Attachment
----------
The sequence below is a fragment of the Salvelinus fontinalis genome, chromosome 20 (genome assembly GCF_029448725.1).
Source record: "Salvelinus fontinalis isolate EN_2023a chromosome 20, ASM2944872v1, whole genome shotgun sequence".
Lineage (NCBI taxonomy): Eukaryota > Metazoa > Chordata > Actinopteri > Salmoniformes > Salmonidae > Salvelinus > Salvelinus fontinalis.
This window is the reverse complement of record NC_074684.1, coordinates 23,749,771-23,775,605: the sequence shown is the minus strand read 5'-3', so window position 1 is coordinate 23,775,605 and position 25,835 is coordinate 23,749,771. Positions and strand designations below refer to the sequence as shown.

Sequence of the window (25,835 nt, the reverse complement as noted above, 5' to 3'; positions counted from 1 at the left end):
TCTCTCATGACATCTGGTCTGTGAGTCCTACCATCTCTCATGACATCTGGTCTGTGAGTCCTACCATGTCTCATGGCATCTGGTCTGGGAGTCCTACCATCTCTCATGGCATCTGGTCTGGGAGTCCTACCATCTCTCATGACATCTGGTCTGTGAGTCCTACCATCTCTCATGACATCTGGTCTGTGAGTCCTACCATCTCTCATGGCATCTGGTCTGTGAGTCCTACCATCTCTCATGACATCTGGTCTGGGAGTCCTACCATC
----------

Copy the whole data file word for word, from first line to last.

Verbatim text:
The sequence below is a fragment of the Salvelinus fontinalis genome, chromosome 20 (genome assembly GCF_029448725.1).
Source record: "Salvelinus fontinalis isolate EN_2023a chromosome 20, ASM2944872v1, whole genome shotgun sequence".
Lineage (NCBI taxonomy): Eukaryota > Metazoa > Chordata > Actinopteri > Salmoniformes > Salmonidae > Salvelinus > Salvelinus fontinalis.
This window is the reverse complement of record NC_074684.1, coordinates 23,749,771-23,775,605: the sequence shown is the minus strand read 5'-3', so window position 1 is coordinate 23,775,605 and position 25,835 is coordinate 23,749,771. Positions and strand designations below refer to the sequence as shown.

Sequence of the window (25,835 nt, the reverse complement as noted above, 5' to 3'; positions counted from 1 at the left end):
TCTCTCATGACATCTGGTCTGTGAGTCCTACCATCTCTCATGACATCTGGTCTGTGAGTCCTACCATGTCTCATGGCATCTGGTCTGGGAGTCCTACCATCTCTCATGGCATCTGGTCTGGGAGTCCTACCATCTCTCATGACATCTGGTCTGTGAGTCCTACCATCTCTCATGACATCTGGTCTGTGAGTCCTACCATCTCTCATGGCATCTGGTCTGTGAGTCCTACCATCTCTCATGACATCTGGTCTGGGAGTCCTACCATC